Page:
October 30, 2015 // Uncategorized

St. Jude Parish celebrates 30 years of Perpetual Adoration

Bishop Kevin C. Rhoades celebrates the patron feast of St. Jude Church in Fort Wayne on Oct. 28 and also the 30th anniversary of the parish’s Perpetual Adoration Chapel. Photo by Joe Romie

By Mary Kinder

FORT WAYNE — There was a joyous mood at St. Jude Church in Fort Wayne as Bishop Kevin C. Rhoades joined the parish in celebrating not only the feast day of their holy patron saint, but also the 30th anniversary of the St. Jude Perpetual Adoration Chapel. Father Jake Runyon, pastor, and Father Bob D’Souza, parochial vicar, welcomed the bishop, along with several special guests, including Msgr. Joseph Schaedel of the Archdiocese of Indianapolis and former St. Jude pastors Father Tom Shoemaker and Father John Pfister, to the special Mass. Bishop Rhoades spoke of the St. Jude Perpetual Adoration Chapel in his homily calling it “a beautiful blessing in Fort Wayne” and thanking the parish for its dedication and devotion to the Adoration chapel.

Bishop Kevin C. Rhoades celebrates the Eucharist at St. Jude Parish, Fort Wayne, on Oct. 28. From left, kneeling is Deacon Jim Tighe and Father Jake Runyon, pastor of St. Jude, Father Tom Shoemaker, former pastor, Father Robert D’Souza, parochial vicar of St. Jude, and Msgr. Joseph Schaedel, vicar general of the Archdiocese of Indianapolis. With the success of the Fort Wayne chapel, Msgr. Schaedel helped with the implementation of 19 chapels in the archdiocese.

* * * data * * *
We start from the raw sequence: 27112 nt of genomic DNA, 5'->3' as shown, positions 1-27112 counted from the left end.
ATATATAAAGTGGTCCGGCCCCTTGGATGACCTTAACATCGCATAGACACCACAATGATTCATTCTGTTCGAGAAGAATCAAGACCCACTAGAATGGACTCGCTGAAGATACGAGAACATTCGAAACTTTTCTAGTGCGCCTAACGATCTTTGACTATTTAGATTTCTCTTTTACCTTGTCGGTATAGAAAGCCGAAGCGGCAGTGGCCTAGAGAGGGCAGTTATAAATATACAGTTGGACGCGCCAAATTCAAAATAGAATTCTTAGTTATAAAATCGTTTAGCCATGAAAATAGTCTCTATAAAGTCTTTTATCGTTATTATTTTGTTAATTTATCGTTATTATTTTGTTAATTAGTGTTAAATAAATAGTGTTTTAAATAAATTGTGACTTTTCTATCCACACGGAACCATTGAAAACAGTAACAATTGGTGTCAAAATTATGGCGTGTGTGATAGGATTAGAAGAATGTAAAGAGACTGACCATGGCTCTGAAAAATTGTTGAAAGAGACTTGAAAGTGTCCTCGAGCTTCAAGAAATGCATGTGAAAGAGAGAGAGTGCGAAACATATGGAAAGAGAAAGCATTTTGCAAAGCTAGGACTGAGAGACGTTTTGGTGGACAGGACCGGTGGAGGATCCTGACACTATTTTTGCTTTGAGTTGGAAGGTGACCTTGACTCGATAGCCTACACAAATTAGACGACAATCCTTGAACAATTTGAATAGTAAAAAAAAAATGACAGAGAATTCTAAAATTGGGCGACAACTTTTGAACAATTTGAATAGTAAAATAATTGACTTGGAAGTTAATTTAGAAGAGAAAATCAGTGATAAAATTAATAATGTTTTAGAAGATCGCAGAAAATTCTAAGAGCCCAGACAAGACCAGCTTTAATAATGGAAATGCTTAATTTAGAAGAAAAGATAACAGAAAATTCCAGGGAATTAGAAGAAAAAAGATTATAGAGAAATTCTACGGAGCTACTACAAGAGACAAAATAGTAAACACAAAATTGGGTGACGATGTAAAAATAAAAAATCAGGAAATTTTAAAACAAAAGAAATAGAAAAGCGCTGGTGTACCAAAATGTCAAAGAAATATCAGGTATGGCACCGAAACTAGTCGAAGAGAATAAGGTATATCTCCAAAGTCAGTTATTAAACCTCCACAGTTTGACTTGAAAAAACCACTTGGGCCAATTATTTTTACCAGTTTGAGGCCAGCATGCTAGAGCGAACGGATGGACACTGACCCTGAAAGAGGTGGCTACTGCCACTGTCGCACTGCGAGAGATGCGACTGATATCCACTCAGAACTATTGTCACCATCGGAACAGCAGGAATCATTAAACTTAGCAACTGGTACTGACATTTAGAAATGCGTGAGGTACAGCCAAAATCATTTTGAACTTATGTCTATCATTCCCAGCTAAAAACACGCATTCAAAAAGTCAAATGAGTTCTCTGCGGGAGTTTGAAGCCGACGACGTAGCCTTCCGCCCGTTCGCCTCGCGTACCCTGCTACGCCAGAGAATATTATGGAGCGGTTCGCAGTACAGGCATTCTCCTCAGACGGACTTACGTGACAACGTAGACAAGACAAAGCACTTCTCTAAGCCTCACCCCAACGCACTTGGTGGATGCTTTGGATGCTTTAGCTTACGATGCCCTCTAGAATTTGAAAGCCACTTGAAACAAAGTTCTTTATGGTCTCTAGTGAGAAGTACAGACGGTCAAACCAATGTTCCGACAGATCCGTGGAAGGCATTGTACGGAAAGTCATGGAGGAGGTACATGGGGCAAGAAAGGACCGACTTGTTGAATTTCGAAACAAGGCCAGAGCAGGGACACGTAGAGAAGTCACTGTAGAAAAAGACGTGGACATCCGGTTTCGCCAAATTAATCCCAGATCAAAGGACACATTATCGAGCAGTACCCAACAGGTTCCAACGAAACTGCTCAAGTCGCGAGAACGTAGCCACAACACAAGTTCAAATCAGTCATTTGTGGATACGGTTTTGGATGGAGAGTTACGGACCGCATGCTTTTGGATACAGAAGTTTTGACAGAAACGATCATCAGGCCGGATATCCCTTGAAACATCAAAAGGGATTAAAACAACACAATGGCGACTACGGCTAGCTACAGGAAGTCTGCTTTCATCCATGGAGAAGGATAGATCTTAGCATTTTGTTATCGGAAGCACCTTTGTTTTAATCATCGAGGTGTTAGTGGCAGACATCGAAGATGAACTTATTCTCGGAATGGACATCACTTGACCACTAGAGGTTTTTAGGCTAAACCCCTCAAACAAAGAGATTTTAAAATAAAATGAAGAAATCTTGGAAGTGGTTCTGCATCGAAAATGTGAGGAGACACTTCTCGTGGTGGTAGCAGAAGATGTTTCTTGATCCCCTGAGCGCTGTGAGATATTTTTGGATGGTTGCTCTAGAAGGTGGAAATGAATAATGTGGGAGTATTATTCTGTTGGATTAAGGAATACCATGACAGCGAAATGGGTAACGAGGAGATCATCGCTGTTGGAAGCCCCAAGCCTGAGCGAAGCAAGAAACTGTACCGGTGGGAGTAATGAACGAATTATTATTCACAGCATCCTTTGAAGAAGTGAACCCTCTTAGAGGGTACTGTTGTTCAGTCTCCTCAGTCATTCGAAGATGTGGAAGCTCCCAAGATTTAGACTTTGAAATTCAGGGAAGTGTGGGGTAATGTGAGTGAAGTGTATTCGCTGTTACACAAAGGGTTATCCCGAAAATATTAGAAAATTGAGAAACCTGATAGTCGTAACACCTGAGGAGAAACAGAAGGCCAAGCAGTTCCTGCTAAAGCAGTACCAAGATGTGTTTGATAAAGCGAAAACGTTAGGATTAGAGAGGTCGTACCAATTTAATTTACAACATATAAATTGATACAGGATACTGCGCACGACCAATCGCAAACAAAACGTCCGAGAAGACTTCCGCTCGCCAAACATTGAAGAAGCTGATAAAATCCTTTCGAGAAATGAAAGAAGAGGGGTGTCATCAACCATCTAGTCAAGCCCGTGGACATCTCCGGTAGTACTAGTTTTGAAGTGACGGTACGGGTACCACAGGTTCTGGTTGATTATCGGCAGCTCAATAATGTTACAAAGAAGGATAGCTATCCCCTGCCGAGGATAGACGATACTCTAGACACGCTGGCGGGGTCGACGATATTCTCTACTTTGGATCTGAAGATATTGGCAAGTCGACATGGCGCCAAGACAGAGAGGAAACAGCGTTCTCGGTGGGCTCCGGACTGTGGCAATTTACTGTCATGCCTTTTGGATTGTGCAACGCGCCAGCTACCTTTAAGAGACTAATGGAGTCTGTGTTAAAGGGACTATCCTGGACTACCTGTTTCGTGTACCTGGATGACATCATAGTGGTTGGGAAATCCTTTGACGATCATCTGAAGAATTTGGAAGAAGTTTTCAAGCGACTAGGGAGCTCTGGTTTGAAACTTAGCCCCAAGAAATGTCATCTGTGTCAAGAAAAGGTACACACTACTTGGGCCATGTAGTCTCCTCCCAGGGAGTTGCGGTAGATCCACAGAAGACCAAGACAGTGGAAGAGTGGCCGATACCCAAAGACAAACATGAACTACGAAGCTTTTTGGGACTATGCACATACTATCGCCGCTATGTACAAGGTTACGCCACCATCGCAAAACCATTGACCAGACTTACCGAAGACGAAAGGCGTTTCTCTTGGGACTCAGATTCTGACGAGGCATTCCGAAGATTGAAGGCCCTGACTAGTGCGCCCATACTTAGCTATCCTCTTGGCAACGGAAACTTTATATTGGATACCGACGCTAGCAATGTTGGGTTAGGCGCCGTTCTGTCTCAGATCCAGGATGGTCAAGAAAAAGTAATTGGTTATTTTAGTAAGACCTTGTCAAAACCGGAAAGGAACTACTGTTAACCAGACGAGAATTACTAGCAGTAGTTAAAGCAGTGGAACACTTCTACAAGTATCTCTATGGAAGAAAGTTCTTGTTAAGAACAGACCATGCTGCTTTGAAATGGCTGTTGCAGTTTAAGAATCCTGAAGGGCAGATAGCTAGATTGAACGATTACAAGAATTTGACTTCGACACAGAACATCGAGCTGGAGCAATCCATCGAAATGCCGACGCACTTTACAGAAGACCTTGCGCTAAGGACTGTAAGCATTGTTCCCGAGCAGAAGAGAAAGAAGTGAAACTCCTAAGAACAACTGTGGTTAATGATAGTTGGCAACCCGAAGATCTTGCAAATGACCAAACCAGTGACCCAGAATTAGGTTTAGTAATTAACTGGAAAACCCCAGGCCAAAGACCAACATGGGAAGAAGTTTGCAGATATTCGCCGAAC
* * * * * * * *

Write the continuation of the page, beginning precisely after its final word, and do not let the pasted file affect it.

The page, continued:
Bishop Rhoades explained that a Perpetual Adoration Chapel is devoted to the worship of Jesus Christ through Eucharistic Adoration, which means the Blessed Sacrament is exposed and adored by the faithful 24 hours a day. The devotion ensures that someone is always praying in the chapel and recognized what the bishop called, “the many wonderful spiritual fruits of the apostolate,” which are often hidden in moments of grace in people’s hearts. Bishop Rhoades called for everyone to spend time with the Lord in the chapel, where as he said, “We are close to (Jesus’) breast, like St. John at the Last Supper, feeling in our heart the infinite love of Jesus’ Sacred Heart.” He also described the strength that comes from contemplating Jesus’s love that enables the faithful to face the challenges of life in faith and hope, bringing Christ into the world where we live.

The Mass also celebrated the feast of the Apostles St. Jude and St. Simon. Bishop Rhoades acknowledged in his homily that St. Jude is the patron saint of hopeless cases and wondered how many people in very difficult situations, seemingly hopeless, come to pray before the Lord in the Adoration Chapel where they once again find hope. These moments of grace and renewed hope were revealed by several of the faithful who pray at the Adoration Chapel at an anniversary reception that followed the Mass. More than 30 years ago, two devout St. Jude parishioners, Ed Dahm and Betty Niedermeyer, had the idea to start a Perpetual Adoration Chapel at St. Jude. Ed Dahm, who was a speaker at the reception, explained how the idea was brought to their parish priest, Father John Pfister, who backed the idea right away. However, the bishop did not support the idea at the time. Three years later when Bishop John M. D’Arcy was appointed to the diocese, the pair once again presented their idea that was quickly approved by the new bishop.